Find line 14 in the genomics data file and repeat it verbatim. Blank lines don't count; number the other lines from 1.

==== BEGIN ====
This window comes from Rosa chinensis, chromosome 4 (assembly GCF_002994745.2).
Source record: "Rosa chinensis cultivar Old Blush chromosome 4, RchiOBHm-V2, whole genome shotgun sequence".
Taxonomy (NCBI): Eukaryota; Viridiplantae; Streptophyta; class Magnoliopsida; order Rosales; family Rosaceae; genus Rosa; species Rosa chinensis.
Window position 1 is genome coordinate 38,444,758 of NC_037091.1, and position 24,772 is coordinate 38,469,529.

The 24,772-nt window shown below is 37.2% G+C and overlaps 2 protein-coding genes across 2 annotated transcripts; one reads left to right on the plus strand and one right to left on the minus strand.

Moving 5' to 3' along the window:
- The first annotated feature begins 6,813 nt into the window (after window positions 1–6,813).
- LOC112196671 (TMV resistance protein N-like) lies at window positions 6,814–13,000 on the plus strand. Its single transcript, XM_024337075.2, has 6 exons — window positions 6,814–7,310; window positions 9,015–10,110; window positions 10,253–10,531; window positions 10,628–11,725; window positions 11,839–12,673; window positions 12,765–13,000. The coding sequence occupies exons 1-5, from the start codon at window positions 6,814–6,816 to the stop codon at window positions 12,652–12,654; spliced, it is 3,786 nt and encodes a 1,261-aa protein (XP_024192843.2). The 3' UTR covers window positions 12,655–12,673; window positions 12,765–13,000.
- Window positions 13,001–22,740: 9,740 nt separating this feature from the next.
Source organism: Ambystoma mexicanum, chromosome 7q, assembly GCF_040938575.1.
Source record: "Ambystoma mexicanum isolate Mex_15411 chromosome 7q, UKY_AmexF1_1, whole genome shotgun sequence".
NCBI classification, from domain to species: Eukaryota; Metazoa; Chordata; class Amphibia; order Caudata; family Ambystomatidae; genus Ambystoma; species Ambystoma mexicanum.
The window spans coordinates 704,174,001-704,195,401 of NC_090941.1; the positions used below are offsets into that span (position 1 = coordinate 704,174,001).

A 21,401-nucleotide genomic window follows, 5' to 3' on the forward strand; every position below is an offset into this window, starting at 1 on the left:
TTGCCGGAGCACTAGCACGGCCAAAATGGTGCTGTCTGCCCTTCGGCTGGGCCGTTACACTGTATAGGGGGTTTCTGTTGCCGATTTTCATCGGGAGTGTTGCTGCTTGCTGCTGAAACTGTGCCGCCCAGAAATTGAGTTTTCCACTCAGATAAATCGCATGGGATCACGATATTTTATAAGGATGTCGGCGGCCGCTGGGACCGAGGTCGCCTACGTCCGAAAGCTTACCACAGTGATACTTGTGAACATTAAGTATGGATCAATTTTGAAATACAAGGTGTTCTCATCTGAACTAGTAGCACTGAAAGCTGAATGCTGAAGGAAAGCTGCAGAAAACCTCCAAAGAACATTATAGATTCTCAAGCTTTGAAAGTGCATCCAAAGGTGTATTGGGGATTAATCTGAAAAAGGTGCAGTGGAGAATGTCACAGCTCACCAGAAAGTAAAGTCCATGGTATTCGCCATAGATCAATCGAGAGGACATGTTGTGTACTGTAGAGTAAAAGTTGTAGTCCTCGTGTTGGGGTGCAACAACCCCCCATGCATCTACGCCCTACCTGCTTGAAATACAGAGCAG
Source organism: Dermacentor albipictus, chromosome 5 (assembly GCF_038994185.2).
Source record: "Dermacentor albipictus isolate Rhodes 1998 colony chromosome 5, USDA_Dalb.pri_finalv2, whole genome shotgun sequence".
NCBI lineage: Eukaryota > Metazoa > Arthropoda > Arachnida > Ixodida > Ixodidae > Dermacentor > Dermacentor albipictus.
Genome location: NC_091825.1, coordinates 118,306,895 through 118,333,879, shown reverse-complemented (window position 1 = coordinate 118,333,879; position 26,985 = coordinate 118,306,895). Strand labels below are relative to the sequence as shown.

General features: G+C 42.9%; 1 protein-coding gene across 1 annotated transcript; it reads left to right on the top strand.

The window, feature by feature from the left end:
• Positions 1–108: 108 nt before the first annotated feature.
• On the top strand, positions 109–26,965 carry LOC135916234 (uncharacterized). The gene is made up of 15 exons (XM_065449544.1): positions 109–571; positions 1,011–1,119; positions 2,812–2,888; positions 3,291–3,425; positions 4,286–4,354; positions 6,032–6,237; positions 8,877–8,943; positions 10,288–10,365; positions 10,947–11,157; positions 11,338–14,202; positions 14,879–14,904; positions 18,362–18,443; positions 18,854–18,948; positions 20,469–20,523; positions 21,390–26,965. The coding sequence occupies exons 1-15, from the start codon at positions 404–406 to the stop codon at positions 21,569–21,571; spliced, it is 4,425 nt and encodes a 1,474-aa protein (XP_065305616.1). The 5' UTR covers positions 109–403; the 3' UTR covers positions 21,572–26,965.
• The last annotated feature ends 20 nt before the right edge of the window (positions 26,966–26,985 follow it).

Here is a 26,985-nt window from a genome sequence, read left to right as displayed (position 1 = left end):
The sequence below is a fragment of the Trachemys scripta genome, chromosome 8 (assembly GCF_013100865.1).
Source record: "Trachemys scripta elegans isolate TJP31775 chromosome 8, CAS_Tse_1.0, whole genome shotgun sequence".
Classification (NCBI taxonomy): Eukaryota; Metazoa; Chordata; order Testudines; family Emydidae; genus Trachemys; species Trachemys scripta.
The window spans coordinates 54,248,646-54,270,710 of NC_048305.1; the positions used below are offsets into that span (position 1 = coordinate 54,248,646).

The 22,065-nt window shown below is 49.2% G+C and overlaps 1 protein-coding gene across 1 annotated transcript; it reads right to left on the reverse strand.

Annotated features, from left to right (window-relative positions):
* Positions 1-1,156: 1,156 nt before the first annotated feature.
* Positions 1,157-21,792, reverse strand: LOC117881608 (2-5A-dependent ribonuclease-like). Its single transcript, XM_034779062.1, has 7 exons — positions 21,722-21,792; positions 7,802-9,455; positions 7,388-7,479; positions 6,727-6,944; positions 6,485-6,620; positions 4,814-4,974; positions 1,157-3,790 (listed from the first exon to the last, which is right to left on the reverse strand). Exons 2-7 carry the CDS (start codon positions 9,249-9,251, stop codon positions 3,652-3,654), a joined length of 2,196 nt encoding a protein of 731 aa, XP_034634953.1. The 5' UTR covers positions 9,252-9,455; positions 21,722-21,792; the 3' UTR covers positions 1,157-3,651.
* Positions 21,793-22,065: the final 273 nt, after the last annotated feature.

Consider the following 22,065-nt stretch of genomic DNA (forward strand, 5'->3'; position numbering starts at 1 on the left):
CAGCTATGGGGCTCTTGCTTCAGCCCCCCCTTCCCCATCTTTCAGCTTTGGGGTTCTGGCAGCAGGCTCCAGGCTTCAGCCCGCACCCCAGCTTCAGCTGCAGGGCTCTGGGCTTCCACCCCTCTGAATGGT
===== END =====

A 21,401-nucleotide genomic window follows, 5' to 3' on the forward strand; every position below is an offset into this window, starting at 1 on the left: